page 10

the Levant" and the GCC as a whole and the destruction of the monarchies ruling in them." As a result, these three Arab states provided Egypt with a total aid package of $12 billion.

"The support of the world's largest oil exporter, the guardian country of the greatest Islamic shrines, has neutralized the pressure of the US and EU," said Anwar Sadat, leader of the Liberal Reform and Development Party. "It is also a direct attack on the regimes in Qatar and Turkey, which are now the mainstay of the international organization of the Muslim Brotherhood.

what's next?

Analyzing the changes taking place in Egypt, we can conclude that the Muslim Brotherhood has overestimated its strength and readiness to take over the government of Egypt and ensure its stability and development. They underestimated the forces opposing them, despite the fact that for many decades they worked in different social strata of Egyptian society, creating a broad social base for themselves. Working underground is far from the ability to lead the state, which requires not only religious knowledge and ideological attitudes, but also practical experience, skills, consistency, the ability to combine rigidity and flexibility, find compromises, and win the trust of external partners.

Nevertheless, the Egyptian Muslim Brotherhood Association, once again finding itself in a semi-legal position in the opposition, has gained tremendous experience and is now studying its mistakes, mistakes, and will not give up its desire to regain power. Even with the persecution that has begun against her, 21 and the banning of her party, she can no longer simply be ignored or considered outside of political life. Only the complete destruction of this structure would allow it to be written off. But is it possible to destroy a movement that has an 80-year history of underground struggle and millions of followers?

At the same time, the semi-secular format of government, as demonstrated by millions of demonstrations in June, is closer to a significant number of Egyptians. An important stage will be the new parliamentary elections, which will demonstrate the likes and dislikes of Egyptians. It is difficult to predict how significant the representation of Islamists in the highest legislative body will be. It is obvious that the army will not leave the political scene. It will perform not only the functions of national defense, but also try to ensure the internal security and stability of the state.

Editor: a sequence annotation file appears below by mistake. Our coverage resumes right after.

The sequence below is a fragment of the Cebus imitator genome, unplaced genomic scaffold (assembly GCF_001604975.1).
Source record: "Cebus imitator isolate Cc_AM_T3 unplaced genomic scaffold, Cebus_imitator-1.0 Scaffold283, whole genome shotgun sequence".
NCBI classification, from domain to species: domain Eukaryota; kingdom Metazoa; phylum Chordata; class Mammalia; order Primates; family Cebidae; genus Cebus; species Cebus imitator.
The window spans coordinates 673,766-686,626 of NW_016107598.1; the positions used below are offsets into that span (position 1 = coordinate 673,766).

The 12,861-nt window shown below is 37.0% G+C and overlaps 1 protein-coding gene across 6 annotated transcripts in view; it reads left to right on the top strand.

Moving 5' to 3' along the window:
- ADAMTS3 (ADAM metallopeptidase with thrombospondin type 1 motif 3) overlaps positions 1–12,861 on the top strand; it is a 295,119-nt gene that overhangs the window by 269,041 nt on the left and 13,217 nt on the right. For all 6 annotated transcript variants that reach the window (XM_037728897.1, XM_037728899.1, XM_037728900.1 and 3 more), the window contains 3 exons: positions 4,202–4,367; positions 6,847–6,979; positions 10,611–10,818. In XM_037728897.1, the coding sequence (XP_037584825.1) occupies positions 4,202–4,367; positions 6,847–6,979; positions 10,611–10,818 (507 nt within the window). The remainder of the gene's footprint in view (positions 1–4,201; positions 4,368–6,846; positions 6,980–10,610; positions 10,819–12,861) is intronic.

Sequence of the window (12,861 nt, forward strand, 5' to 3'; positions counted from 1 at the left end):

Generals and officers simply cannot allow Islamists to return to power. Their personal safety and freedom are at stake. It can be assumed that a model of "managed democracy"is being established in Egypt.

The problem is how long the Egyptian military will retain the credibility of a significant part of the population. And this depends both on the real economic recovery of the country and on consistent democratic decisions.

The" June 30 revolution "in Egypt seems to have clearly demonstrated that the" Arab Spring " is not limited to one season or even one full annual cycle.

The process launched in the Middle East region is multivariate. It will be influenced by both internal, new and old socio-political forces of different colors and shades, various ideological attitudes, and external actors, global development.

Using the example of the Egyptian events, we can draw an intermediate conclusion that authoritarian tendencies have outlived their time in recent decades, but it is impossible to transform political foundations into democracy at the wave of a magic wand. This requires the transformation and development of a new type of socio-political structures, changes in the mentality and behavior of people.

The time has not yet come for new forces that are trying to radically change the social order. The transformation process has started. But it will take more than one or two years. Perhaps only future generations will create a "new Egypt". However, it is clear that the Egyptian people, like other Arab peoples, have changed and realized that it is in their power to choose their leaders and control their own destiny.

We can only believe that the common sense and wisdom of the people will allow them to determine the fate of their country with minimal violence and victims.